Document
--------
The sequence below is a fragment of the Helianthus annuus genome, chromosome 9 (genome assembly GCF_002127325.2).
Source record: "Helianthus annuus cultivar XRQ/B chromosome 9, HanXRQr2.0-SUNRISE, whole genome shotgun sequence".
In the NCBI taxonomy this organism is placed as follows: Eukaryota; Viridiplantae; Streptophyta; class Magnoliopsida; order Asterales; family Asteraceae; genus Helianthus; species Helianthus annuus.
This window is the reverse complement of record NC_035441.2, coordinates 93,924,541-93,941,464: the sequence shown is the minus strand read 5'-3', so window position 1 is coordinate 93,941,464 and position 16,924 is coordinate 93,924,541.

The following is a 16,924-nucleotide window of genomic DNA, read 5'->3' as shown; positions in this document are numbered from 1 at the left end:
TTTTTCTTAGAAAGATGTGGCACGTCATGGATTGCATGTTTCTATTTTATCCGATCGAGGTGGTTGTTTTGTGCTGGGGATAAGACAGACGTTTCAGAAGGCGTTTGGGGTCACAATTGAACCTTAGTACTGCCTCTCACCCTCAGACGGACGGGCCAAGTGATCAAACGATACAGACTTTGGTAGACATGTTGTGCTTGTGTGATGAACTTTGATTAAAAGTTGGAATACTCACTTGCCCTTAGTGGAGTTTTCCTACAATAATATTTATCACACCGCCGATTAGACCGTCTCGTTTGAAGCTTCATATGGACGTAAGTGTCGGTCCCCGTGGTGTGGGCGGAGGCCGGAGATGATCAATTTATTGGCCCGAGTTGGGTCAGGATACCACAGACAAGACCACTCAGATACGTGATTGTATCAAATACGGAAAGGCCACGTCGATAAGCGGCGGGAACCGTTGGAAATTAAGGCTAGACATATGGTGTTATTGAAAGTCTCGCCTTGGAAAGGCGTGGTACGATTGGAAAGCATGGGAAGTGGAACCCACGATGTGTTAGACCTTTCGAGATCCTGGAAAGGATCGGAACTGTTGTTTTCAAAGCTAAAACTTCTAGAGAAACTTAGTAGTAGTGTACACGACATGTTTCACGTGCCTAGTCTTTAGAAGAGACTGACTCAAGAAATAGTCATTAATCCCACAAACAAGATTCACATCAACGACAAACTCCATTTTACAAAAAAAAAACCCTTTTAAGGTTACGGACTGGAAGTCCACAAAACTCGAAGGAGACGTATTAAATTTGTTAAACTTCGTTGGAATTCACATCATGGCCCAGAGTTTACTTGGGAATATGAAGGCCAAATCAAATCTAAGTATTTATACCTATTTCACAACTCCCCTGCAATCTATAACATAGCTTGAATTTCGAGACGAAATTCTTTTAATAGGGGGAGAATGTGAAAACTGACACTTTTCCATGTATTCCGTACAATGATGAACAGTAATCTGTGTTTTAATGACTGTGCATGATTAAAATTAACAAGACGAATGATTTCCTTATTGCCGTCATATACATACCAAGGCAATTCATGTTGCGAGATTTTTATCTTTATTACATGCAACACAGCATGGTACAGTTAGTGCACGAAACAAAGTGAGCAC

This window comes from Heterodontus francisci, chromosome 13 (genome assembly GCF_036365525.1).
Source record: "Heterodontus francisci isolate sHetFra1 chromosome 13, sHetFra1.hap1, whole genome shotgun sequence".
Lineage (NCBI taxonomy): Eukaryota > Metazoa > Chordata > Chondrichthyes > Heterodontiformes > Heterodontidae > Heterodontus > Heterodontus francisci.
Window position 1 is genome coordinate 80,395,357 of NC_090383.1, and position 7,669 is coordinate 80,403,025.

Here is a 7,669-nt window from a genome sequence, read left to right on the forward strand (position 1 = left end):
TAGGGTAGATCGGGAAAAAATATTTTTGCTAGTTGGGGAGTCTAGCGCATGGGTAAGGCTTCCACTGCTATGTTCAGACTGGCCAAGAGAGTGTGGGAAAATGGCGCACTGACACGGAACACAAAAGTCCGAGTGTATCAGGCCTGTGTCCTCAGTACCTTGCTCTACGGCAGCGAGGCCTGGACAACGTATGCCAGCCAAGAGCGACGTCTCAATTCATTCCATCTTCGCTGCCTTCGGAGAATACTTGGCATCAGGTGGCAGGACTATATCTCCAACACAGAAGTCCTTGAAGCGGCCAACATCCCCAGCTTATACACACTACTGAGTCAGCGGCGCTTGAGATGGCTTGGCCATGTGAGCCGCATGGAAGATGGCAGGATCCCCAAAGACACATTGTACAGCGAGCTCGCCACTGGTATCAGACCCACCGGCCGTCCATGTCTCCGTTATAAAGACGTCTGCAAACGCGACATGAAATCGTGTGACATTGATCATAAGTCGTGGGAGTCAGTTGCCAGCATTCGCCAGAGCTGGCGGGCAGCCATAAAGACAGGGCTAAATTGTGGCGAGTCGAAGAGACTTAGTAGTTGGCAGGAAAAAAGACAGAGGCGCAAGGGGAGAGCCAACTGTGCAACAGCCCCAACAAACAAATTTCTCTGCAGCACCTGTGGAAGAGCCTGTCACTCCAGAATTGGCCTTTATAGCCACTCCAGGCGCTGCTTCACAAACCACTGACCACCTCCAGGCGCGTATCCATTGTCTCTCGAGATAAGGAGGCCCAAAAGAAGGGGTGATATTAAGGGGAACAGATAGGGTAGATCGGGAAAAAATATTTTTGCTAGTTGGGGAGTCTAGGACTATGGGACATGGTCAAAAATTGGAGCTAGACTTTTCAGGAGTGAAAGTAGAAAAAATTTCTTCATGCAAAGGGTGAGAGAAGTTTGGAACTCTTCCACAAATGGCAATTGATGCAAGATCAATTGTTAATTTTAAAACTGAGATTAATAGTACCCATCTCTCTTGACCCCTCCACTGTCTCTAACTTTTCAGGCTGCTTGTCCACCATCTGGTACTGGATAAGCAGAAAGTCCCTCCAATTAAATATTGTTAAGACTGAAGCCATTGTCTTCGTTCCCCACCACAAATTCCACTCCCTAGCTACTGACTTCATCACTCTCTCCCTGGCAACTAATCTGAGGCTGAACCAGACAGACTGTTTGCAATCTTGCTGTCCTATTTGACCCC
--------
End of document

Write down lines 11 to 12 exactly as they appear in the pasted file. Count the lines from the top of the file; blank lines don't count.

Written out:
Here is a 7,669-nt window from a genome sequence, read left to right on the forward strand (position 1 = left end):
TAGGGTAGATCGGGAAAAAATATTTTTGCTAGTTGGGGAGTCTAGCGCATGGGTAAGGCTTCCACTGCTATGTTCAGACTGGCCAAGAGAGTGTGGGAAAATGGCGCACTGACACGGAACACAAAAGTCCGAGTGTATCAGGCCTGTGTCCTCAGTACCTTGCTCTACGGCAGCGAGGCCTGGACAACGTATGCCAGCCAAGAGCGACGTCTCAATTCATTCCATCTTCGCTGCCTTCGGAGAATACTTGGCATCAGGTGGCAGGACTATATCTCCAACACAGAAGTCCTTGAAGCGGCCAACATCCCCAGCTTATACACACTACTGAGTCAGCGGCGCTTGAGATGGCTTGGCCATGTGAGCCGCATGGAAGATGGCAGGATCCCCAAAGACACATTGTACAGCGAGCTCGCCACTGGTATCAGACCCACCGGCCGTCCATGTCTCCGTTATAAAGACGTCTGCAAACGCGACATGAAATCGTGTGACATTGATCATAAGTCGTGGGAGTCAGTTGCCAGCATTCGCCAGAGCTGGCGGGCAGCCATAAAGACAGGGCTAAATTGTGGCGAGTCGAAGAGACTTAGTAGTTGGCAGGAAAAAAGACAGAGGCGCAAGGGGAGAGCCAACTGTGCAACAGCCCCAACAAACAAATTTCTCTGCAGCACCTGTGGAAGAGCCTGTCACTCCAGAATTGGCCTTTATAGCCACTCCAGGCGCTGCTTCACAAACCACTGACCACCTCCAGGCGCGTATCCATTGTCTCTCGAGATAAGGAGGCCCAAAAGAAGGGGTGATATTAAGGGGAACAGATAGGGTAGATCGGGAAAAAATATTTTTGCTAGTTGGGGAGTCTAGGACTATGGGACATGGTCAAAAATTGGAGCTAGACTTTTCAGGAGTGAAAGTAGAAAAAATTTCTTCATGCAAAGGGTGAGAGAAGTTTGGAACTCTTCCACAAATGGCAATTGATGCAAGATCAATTGTTAATTTTAAAACTGAGATTAATAGTACCCATCTCTCTTGACCCCTCCACTGTCTCTAACTTTTCAGGCTGCTTGTCCACCATCTGGTACTGGATAAGCAGAAAGTCCCTCCAATTAAATATTGTTAAGACTGAAGCCATTGTCTTCGTTCCCCACCACAAATTCCACTCCCTAGCTACTGACTTCATCACTCTCTCCCTGGCAACTAATCTGAGGCTGAACCAGACAGACTGTTTGCAATCTTGCTGTCCTATTTGACCCC